Using data from 300 parents and stepparents of children (ages 11 15), examined the efficacy of a self-administered web-based stepfamily intervention program. The program had 9 "stepfamily challenge modules," addressing an issue specific to stepfamilies around parenting, family, and couple issues. All had a child in the home at least 4 days/month. Compared to a control group, program participants had a reduction in overreactive parenting and unrealistic expectations, and improvement in parenting intentions afterwards. At the 60 day follow-up, program participants showed improvements in lax parenting, overreactive parenting, self-efficacy, and intentions, stepfamily adjustment, life satisfaction, stepfamily harmony, and child conflict, and couples' intentions, self-efficacy, and spousal difficulties. Participants gave the program favorable ratings.

Gonzales, J. (2009). Prefamily counseling: Working with blended families. Journal of Divorce & Remarriage, 50, 148-157.

Using limited literature, suggestions for pre-blended family counseling includes discovery or getting to know the members, educational or where readings are assigned an topics explore, parental reunification where issues like discipline are discussed, and family unification where more practical issues are addressed.

Higginbotham, B. J., Miller, J. J., & Niehuis, S. (2009). Remarriage preparation: Usage, perceived helpfulness, and dyadic adjustment. Family Relations, 58, 316-329.

Using data from 303 randomly selected remarried couples, examine the effects of various remarriage preparation methods (cohabiting, counseling, self-help literature, advice from friends, websites, educational classes and/or lectures) and perceived helpfulness of the methods on marital adjustment. Overall all methods used were perceived as helpful, and the level of perceived helpfulness varied by gender. Self-help literature, talking to parents, an watching a video or movie were associated with less satisfaction in women, suggesting that methods using popular media may negatively affect adjustment. Cohabitation was linked with more positive martial adjustment.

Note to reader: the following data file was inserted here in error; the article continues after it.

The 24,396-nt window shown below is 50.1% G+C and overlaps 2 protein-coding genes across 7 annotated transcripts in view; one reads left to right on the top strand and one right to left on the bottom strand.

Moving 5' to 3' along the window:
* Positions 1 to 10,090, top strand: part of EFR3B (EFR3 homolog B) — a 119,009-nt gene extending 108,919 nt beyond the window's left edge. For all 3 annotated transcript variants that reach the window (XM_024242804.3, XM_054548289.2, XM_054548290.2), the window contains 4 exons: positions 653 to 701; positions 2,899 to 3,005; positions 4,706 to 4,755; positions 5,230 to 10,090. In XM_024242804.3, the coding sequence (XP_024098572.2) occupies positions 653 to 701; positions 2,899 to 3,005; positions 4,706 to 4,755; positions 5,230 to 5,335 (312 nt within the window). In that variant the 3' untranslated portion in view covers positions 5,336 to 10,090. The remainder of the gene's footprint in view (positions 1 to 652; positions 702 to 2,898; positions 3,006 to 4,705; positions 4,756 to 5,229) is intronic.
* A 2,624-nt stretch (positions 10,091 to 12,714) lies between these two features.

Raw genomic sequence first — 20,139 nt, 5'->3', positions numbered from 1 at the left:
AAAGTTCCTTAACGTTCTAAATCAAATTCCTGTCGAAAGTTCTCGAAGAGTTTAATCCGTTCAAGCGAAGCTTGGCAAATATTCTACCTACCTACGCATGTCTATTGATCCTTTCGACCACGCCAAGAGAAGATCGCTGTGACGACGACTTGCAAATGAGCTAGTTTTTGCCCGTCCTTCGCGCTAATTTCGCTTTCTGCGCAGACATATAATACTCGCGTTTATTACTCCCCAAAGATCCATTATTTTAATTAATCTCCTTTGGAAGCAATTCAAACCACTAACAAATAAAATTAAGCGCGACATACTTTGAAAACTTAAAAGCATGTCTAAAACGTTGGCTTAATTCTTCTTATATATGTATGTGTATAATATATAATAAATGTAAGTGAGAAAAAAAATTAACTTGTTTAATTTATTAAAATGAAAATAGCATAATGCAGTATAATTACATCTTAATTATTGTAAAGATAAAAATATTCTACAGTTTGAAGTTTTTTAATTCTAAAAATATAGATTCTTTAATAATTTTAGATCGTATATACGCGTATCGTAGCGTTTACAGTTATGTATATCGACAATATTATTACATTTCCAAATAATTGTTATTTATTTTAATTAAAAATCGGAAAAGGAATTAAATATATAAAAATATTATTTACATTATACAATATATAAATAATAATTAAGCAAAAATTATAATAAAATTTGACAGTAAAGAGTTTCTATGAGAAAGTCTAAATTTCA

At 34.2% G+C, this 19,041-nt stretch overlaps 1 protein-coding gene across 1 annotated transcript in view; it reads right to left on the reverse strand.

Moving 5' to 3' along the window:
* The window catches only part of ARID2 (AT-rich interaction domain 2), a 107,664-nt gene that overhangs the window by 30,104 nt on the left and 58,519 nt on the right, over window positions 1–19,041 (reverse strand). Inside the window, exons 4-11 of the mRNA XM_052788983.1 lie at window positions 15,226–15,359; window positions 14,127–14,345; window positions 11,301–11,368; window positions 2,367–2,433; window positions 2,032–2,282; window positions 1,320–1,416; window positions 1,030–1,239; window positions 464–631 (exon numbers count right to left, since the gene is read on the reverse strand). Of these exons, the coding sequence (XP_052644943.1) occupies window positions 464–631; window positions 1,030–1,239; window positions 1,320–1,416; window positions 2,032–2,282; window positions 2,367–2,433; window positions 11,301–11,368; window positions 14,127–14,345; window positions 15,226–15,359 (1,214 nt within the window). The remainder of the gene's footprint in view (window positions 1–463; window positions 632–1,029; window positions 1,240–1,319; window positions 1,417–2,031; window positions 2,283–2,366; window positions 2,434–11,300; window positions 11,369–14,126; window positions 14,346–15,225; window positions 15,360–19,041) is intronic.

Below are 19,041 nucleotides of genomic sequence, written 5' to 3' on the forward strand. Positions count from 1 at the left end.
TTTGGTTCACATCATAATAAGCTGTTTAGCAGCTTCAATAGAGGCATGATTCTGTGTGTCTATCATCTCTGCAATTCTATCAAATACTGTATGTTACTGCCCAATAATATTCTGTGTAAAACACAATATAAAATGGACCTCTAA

Higginbotham, B. J., & Myler, C. (2010). The influence of facilitator and facilitation characteristics on participants' ratings of stepfamily education. Family Relations, 59, 72-86.

Data from 598 participants (324 women, 274 men) and 48 facilitators of Smart Steps, a remarriage and stepfamily education program, examined the relationship between facilitator and facilitation characteristics on participants rating of the program. Facilitators were mostly female; most participants were similar to facilitators in ethnicity, but about 50% differed in age. Women who were similar to facilitators in education, currently living in a stepfamily, and grew up in a stepfamily were more likely to rate the overall quality of the facilitator highly. Men who were similar in ethnicity and stepfamily experience reported facilitators higher. Characteristics of facilitation (e.g., explaining content clearly, drawing on personal experience) were the most predictive of facilitator ratings and overall program ratings.

Higginbotham, B., Skogrand, L., & Torres, E. (2010). Stepfamily education: Perceived benefits for children. Journal of Divorce & Remarriage, 51, 36-49.

Qualitative interviews of 40 participants (many low-income families) and 20 facilitators of Smart Steps, a stepfamily education program, of which 25% were in Spanish-speaking classes. Parents reported that their children benefited indirectly from their participation through their development of more empathy and awareness of the importance of spending family time together. Direct benefits for children also included greater expression of feelings, increased empathy, anger management, and communication skills. Normalizing children's experiences and gaining support from other children and families in the course were also beneficial.